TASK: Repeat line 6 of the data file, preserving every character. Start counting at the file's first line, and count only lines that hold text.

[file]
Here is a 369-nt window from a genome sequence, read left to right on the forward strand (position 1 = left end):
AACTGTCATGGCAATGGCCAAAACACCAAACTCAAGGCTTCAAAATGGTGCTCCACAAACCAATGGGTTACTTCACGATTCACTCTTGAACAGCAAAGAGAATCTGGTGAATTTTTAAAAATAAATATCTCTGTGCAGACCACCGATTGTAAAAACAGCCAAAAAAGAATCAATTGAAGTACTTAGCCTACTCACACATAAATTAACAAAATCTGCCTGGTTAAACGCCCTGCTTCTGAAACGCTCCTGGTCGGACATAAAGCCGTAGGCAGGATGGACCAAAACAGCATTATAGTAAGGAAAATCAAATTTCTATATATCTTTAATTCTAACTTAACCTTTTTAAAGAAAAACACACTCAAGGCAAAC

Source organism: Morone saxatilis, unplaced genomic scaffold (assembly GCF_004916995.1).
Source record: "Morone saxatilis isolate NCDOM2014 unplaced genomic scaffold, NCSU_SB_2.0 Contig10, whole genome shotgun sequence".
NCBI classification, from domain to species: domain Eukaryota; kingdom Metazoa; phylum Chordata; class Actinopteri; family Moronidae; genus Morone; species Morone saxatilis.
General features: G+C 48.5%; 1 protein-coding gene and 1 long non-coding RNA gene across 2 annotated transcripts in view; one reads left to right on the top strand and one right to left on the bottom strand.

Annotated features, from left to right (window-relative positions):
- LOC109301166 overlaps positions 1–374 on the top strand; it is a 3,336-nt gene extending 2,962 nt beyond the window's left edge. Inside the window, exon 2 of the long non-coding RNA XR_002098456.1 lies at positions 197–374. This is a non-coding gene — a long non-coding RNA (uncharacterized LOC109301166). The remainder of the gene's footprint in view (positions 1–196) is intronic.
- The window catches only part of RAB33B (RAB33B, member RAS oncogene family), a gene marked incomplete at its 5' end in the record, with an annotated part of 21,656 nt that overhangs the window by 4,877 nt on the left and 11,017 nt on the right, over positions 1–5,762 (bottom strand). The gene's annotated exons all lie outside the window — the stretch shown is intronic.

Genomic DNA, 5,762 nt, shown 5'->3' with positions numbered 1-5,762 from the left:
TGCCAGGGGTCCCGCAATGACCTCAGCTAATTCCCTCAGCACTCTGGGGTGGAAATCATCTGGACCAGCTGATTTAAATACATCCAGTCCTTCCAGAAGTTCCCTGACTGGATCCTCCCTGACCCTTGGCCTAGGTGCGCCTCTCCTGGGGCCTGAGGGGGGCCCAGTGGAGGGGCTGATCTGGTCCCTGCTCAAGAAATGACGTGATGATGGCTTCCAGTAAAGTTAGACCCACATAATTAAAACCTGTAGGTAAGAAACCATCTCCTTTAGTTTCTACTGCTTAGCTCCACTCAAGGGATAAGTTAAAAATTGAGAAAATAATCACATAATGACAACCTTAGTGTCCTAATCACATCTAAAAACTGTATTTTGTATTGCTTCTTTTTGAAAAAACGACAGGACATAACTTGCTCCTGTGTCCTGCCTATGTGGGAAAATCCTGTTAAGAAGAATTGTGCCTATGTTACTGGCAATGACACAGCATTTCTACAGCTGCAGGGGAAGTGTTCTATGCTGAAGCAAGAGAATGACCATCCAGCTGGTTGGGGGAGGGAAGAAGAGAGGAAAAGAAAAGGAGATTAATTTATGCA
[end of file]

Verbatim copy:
General features: G+C 48.5%; 1 protein-coding gene and 1 long non-coding RNA gene across 2 annotated transcripts in view; one reads left to right on the top strand and one right to left on the bottom strand.